I thought he was talking about copyright holders' rights under the DMCA, but even if he means the rights under Section 106, those would clearly be weakened as well. Permitting the trafficking of technologies that can be used to circumvent access controls would weaken copyright rights since people would obviously use them for infringement despite infringement being illegal. He's trying to say that by taking away these copyright holders' protections, their rights will somehow not be weakened. It's silly. I don't care if you or he or anyone is for this proposal, but at least admit that it weakens copyright holders' rights.
Allowing the trafficking of technologies that can be used to circumvent access controls would weaken copyright holders' rights--both their exclusive rights under Section 106 and their anticircumvention rights under Section 1201. The fact that Mike supports this should tell you that it weakens copyright rights.
As the law stands, it's illegal to circumvent access controls or to traffic in such access controls. This protects copyright holders' exclusive rights. Removing those protections would weaken those rights. Hence, Mike's support of the proposal. That it would still be illegal to infringe misses the point that this would make it EASIER to infringe.
I haven't backpedaled one inch. Rather than admit that this would weaken copyright holders' rights, Mike has run away. Nor has he, or will he, explain how this won't weaken copyright holders' exclusive rights under Section 106. For example, the proposal would amend Section 1201(2)(A), the antitrafficking provision, to make it illegal only to traffic in circumvention tools that are intended to facilitate infringement (as opposed to facilitate circumvention, as it is now). This means that tools for circumvention could be freely trafficked in. Saying that it's still illegal to use those tools to infringe is silly. Of course people would use them to infringe. This would weaken "copyrights" since it would make it even easier to infringe. I'd love for Mike to address this, but that would involve discussing the merits of some claim he made.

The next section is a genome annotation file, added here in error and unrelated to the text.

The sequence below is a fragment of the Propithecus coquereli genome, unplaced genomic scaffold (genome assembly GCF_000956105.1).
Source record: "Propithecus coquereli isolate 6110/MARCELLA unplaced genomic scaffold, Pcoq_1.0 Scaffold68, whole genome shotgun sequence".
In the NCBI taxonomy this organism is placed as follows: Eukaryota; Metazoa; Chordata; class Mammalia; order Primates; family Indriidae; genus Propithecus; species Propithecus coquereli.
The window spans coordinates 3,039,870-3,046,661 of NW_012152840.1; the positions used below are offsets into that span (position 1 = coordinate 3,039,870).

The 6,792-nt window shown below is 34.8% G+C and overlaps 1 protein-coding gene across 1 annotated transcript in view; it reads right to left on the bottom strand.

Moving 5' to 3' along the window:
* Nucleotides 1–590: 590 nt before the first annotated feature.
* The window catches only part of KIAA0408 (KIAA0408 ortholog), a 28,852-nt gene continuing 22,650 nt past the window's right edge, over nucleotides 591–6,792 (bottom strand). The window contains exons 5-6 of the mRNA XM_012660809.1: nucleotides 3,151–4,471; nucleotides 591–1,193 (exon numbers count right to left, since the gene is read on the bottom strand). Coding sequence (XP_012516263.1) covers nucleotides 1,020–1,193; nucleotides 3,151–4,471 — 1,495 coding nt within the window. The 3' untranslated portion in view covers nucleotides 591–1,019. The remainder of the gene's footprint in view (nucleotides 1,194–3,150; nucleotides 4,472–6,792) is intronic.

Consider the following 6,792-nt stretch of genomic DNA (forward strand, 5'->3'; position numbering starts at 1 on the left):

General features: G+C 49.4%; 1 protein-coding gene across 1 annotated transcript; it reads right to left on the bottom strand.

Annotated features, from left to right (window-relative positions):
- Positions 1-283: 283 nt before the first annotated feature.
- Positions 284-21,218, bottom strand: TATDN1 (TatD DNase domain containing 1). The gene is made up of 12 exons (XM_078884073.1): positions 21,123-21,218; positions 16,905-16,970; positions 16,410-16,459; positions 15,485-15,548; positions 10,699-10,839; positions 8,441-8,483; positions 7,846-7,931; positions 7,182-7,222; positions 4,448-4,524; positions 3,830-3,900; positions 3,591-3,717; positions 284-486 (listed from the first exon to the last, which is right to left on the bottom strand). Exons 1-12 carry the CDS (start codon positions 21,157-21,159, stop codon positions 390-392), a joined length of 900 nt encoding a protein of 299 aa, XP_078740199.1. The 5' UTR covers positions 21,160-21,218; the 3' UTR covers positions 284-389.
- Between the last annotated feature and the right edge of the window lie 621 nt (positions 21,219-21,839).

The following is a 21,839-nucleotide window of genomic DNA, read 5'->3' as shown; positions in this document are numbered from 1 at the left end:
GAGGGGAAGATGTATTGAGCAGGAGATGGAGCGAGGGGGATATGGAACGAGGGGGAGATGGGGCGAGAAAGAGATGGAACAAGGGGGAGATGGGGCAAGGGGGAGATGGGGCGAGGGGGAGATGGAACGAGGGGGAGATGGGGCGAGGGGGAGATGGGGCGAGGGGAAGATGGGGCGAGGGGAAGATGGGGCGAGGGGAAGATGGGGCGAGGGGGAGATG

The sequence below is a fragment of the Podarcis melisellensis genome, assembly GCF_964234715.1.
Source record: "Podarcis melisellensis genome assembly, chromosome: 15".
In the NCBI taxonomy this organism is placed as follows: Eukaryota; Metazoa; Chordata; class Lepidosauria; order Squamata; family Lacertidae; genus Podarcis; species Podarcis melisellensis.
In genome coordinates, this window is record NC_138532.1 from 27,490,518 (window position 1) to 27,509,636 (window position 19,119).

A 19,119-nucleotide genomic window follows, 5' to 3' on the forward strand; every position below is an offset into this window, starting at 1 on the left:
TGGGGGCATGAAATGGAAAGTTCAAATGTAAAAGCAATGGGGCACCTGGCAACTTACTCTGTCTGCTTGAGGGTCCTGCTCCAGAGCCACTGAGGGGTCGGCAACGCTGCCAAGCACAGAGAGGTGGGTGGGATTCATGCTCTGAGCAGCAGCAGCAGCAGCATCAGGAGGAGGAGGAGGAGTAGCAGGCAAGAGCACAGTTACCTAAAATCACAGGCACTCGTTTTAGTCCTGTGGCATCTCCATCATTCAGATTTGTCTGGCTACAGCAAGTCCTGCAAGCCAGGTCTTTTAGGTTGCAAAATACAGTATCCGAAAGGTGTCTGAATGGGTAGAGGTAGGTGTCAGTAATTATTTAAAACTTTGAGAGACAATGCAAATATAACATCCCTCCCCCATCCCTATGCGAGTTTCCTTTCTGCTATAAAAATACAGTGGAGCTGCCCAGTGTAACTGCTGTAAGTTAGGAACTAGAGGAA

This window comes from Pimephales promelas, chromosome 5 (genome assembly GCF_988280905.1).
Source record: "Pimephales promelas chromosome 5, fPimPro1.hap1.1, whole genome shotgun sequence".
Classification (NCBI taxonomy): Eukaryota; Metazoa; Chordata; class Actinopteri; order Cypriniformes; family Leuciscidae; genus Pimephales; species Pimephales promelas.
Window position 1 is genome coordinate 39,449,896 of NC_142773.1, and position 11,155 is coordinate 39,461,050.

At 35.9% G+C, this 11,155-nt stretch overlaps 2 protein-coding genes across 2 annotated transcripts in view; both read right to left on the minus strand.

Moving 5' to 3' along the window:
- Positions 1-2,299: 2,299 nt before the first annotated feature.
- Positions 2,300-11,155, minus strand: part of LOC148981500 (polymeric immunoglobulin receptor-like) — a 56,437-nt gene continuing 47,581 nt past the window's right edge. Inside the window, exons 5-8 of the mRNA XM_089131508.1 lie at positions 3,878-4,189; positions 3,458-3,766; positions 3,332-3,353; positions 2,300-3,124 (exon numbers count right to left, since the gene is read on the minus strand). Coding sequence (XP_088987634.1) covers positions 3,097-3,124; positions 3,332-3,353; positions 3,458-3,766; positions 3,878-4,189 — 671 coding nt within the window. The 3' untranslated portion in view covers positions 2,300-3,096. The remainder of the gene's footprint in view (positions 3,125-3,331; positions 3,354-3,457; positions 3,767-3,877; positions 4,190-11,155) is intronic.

I think Mike's argument that this proposal wouldn't weaken "copyrights," assuming he means the exclusive rights under Section 106, is a red herring. His argument seems to be that since it's still illegal to violate the rights under 106, then permitting circumvention doesn't weaken those rights. But the very purpose of the anticircumvention provisions is to protect those 106 rights, and by weakening the provisions, those rights are not as fully protected. I personally don't have a problem with the DMCA, and I think that this proposal would in essence gut the efficacy of the provisions.
I'm admitting what the text of the DMCA says. Bypassing accessing controls violates copyright law, regardless of whether once bypassed the person engages in copyright infringement or not. It's two separate torts under the Copyright Act.
Good grief, read my posts. Right now, copyright holders have a claim against those that bypass access controls to engage in noninfringing uses. Under the proposed change, copyright holders would not have a claim against those that bypass access controls to engage in noninfringing uses. Thus, copyright holders would have LESS rights than they currently do. I'm not saying it's a good or bad thing. I'm pointing out that it is indeed a weakening of copyright law.
Pulling out the old "temper tantrum" trope. Classic. And, of course, you're not addressing my point.